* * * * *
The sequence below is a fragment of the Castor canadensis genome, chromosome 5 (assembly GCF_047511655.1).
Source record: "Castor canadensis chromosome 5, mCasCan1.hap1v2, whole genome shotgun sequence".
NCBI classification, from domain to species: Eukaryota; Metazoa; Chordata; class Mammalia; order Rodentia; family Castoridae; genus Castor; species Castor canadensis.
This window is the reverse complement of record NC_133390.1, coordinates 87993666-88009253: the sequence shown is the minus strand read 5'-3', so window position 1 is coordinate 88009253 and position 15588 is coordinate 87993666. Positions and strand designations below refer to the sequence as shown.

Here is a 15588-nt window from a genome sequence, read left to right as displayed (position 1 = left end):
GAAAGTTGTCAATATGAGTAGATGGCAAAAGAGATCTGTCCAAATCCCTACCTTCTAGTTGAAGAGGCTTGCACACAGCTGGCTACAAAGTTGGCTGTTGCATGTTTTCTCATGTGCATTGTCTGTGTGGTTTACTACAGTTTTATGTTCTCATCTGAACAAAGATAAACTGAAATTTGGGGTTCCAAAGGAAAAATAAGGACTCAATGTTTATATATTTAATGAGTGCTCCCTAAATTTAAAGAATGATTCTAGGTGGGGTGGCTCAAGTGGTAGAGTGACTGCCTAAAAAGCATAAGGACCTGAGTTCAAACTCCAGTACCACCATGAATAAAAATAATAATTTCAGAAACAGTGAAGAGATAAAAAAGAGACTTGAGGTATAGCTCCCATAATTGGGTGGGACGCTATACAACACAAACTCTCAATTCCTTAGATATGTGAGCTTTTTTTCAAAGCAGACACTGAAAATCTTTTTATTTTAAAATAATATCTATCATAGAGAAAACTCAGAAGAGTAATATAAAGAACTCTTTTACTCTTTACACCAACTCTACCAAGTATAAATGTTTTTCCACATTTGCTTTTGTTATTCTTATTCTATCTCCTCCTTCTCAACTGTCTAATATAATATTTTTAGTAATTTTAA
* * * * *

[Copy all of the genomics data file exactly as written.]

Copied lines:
The sequence below is a fragment of the Castor canadensis genome, chromosome 5 (assembly GCF_047511655.1).
Source record: "Castor canadensis chromosome 5, mCasCan1.hap1v2, whole genome shotgun sequence".
NCBI classification, from domain to species: Eukaryota; Metazoa; Chordata; class Mammalia; order Rodentia; family Castoridae; genus Castor; species Castor canadensis.
This window is the reverse complement of record NC_133390.1, coordinates 87993666-88009253: the sequence shown is the minus strand read 5'-3', so window position 1 is coordinate 88009253 and position 15588 is coordinate 87993666. Positions and strand designations below refer to the sequence as shown.

Here is a 15588-nt window from a genome sequence, read left to right as displayed (position 1 = left end):
GAAAGTTGTCAATATGAGTAGATGGCAAAAGAGATCTGTCCAAATCCCTACCTTCTAGTTGAAGAGGCTTGCACACAGCTGGCTACAAAGTTGGCTGTTGCATGTTTTCTCATGTGCATTGTCTGTGTGGTTTACTACAGTTTTATGTTCTCATCTGAACAAAGATAAACTGAAATTTGGGGTTCCAAAGGAAAAATAAGGACTCAATGTTTATATATTTAATGAGTGCTCCCTAAATTTAAAGAATGATTCTAGGTGGGGTGGCTCAAGTGGTAGAGTGACTGCCTAAAAAGCATAAGGACCTGAGTTCAAACTCCAGTACCACCATGAATAAAAATAATAATTTCAGAAACAGTGAAGAGATAAAAAAGAGACTTGAGGTATAGCTCCCATAATTGGGTGGGACGCTATACAACACAAACTCTCAATTCCTTAGATATGTGAGCTTTTTTTCAAAGCAGACACTGAAAATCTTTTTATTTTAAAATAATATCTATCATAGAGAAAACTCAGAAGAGTAATATAAAGAACTCTTTTACTCTTTACACCAACTCTACCAAGTATAAATGTTTTTCCACATTTGCTTTTGTTATTCTTATTCTATCTCCTCCTTCTCAACTGTCTAATATAATATTTTTAGTAATTTTAA